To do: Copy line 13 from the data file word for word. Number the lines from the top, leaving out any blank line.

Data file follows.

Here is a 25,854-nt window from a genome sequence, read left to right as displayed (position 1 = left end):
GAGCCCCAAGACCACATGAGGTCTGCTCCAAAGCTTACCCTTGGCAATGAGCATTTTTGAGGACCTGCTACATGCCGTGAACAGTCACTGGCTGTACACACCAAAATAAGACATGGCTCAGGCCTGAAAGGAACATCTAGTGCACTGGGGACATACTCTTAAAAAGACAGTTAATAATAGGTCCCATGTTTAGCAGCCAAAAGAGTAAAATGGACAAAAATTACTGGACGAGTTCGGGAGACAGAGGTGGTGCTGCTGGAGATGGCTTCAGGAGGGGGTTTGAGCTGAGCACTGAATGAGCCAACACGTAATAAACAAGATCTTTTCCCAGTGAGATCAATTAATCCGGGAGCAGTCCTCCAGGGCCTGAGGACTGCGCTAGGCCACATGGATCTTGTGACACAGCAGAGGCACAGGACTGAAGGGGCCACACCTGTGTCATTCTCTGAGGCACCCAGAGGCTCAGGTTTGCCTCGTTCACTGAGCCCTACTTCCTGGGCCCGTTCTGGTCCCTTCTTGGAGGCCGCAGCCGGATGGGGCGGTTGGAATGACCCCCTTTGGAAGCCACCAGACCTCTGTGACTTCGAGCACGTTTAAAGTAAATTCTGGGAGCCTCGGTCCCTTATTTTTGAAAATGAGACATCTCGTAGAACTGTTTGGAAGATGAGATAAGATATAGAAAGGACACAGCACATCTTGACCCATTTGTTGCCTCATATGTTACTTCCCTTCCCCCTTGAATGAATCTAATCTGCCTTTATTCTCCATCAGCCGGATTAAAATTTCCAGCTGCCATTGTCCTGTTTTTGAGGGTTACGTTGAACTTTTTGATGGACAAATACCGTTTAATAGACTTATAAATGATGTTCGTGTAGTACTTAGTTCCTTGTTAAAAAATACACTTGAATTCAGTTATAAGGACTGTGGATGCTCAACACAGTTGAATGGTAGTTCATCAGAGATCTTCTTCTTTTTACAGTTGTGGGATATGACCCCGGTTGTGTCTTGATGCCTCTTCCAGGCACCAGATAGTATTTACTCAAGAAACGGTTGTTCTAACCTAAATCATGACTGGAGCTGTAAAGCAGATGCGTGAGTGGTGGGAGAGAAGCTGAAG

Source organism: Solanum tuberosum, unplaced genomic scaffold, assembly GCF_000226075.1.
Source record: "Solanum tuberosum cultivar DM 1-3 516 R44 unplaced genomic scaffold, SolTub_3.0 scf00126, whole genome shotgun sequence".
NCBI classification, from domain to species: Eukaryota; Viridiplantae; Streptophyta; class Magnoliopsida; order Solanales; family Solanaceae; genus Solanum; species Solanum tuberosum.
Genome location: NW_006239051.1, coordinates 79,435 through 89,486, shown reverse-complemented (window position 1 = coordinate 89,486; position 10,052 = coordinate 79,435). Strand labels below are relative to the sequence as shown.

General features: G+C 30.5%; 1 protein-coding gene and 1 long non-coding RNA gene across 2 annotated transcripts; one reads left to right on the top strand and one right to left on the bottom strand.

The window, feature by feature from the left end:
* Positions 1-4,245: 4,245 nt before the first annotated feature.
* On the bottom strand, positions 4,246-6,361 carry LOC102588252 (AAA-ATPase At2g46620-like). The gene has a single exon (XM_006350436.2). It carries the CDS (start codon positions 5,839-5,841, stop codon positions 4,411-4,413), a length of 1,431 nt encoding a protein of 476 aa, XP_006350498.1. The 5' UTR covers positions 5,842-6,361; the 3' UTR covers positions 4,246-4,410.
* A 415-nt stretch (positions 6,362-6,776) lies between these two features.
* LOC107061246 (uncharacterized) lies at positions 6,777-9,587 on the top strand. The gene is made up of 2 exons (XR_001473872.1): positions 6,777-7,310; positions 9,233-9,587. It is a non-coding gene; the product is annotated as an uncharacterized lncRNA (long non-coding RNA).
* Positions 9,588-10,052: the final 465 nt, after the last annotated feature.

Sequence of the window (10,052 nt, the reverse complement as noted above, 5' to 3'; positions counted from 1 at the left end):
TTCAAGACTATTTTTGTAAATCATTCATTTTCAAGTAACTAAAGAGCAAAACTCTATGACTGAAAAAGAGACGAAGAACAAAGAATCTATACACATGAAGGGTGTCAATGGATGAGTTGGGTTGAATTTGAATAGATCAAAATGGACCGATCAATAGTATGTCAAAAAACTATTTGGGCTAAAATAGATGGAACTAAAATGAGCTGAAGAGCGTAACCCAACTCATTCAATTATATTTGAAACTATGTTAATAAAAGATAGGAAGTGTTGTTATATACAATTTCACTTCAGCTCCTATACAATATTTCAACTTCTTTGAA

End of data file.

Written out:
* Positions 9,588-10,052: the final 465 nt, after the last annotated feature.